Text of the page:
Wednesday, 20 May 2015

exclusive Q&A with the debut author of This One Time, Alex van Tonder!



Q: Your Novel deals a lot with pop culture, mostly the dark side of it. Would you say that Jacob Lynch's cynical view of 'fame whores' and social media is your way of commenting on pop culture.

A: I think I wanted Jacob to be true to the character that he was and I think that when you are in that world, you live a dual life. You live this life where firstly on the one hand you're pretending to be something, your putting on a show, but you're constantly aware of it. So he would have been jaded. The fame industry is a show, the kind of people who work in it and who are attracted to it want attention, and their driven by that attention. Over time you'd have to be a very special optimistic kind of person to not get jaded about it. I think that there is a good side to it because it is the entertainment industry. But you can get cynical about it especially if you are living a double life like he is.

Q: This One Time's protagonist can be seen as a sort of anti hero was it at all difficult for you to write from his point of view, especially when it comes to his views of women?

A: It was very difficult. I call it coming to terms with the character, you have an idea about what you want to write about and the story you want to tell but then in order for it to be true and for it to make sense to the reader and to make sense  to you, you kind of have to come to terms with the fact that if it's going to play out like this he probably isn't a very nice person and he probably has some negative views. It was difficult to write on the one hand because I am a feminist and I believe in equality for men and women and I'm very aware of the weird white male thing happening on the internet at the moment but, in a way it was also quite therapeutic to write because you kind of realize that he is a product of society. It's not actually weird that he is this way he is because he has just taken something that was already there and now he's riding the crest of it.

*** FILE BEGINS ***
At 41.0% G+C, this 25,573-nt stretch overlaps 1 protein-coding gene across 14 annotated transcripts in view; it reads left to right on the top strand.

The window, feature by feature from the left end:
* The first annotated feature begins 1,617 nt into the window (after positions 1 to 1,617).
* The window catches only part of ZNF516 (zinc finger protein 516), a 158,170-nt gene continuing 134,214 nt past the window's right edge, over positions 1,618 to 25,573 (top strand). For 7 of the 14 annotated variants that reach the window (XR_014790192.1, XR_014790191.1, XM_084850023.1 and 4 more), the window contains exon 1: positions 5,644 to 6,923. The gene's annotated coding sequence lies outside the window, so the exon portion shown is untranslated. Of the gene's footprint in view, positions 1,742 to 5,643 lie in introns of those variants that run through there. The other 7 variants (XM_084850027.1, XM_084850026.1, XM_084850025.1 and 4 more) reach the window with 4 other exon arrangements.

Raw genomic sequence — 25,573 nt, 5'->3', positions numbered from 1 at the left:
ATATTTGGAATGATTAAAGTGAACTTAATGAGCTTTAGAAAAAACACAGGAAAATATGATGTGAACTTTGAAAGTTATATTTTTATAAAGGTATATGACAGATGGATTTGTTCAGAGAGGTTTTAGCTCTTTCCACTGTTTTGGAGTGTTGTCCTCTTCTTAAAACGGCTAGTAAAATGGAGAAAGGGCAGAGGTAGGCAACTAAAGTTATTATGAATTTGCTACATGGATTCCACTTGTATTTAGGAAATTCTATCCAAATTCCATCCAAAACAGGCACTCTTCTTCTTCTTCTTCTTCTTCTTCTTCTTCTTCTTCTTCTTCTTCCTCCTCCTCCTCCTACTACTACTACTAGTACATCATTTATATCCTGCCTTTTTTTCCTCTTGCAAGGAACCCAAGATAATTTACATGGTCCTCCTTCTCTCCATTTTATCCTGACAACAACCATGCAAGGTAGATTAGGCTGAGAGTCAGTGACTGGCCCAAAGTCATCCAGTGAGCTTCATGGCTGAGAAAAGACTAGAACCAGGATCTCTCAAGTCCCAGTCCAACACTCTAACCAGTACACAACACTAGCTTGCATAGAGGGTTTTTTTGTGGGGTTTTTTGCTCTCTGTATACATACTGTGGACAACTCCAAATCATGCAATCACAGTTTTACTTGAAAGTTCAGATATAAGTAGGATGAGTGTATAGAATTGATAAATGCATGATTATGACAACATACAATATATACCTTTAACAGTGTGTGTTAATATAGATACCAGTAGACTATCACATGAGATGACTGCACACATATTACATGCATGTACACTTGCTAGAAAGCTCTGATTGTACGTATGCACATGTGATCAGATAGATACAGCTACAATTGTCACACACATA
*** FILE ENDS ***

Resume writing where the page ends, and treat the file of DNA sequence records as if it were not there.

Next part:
Q: Which character did you have the hardest time portraying. Your characters are quite complex considering Alicia's questionable 'mental state' and the divide between Jacob and Brodie. How did you get into their brains in order to portray them so well?

A: I call it  listening to character. I had an idea of who I wanted them to be and in order for them to really play off of each other and for the dynamics to play out they started becoming worse and worse versions of themselves. I Think the hardest to write was Alicia without a doubt. She really is insane and she has problems. It's tough to write a character with problems because you naturally want to work everything out logically, to be able to label it as something or to put it in some box but, also to be true to the story. She's kind of a product to her circumstances as well. But it was tough to write her, it wasn't easy. I had to clean her and neaten her up a few times.

Q: As a blogger and a copywriter, you have always been writing. Would you say that completing a novel was more fulfilling for you?

A: Definitely! You know copy writing, blogging and advertisement... these are short bursts of activity and the shorter you can make your advertising writing the better. I've been trained the other way and with this you kind of have to get loose again. It's like running a marathon, you are going to be doing this for a looong time. But it's a lot more freedom. I'm the client, I get to choose what story I'm telling which is not the case in my day job. So yes, a million times more rewarding and fulfilling and just so much fun. Not counting the parts where you're crying over your computer, we don't talk about that.

Q: When did you start writing the novel and where did you get the inspiration from?

A: I started writing it at the beginning of 2012 and it took about six months to do the first draft. The whole revenge porn and this weird world of white men online taking liberties with women's bodies had been going on for a while. At the time there was no recourse and there still isn't. You still can't sue people for posting nude photos of you online or get them convicted of anything. There was a prosecution last year  which was the first of its kind in California, now there are bills that are starting to become passed but at that point there was nothing you could do and I was reading these stories of women whose lives had been  ruined by this kind of thing and these men are just getting away with it and making money off of it as well. So in my mind there was this thing boiling, this female revenge. I just thought to myself, at some point someone is going to not take it anymore. A very well known revenge blogger Hunter Moore ended up  getting physically attacked and stabbed by a woman whose pictures he had posted online. So I thought what if someone said enough, I'm not going to deal with it anymore. And the other  reason I wanted to write it which was more a setting thing is the fact that I got really into Alaska. And I just had this idea of this story set in Alaska. It seemed horrifying. With the setting in ,mind and the revenge in mind I thought it would make a great story.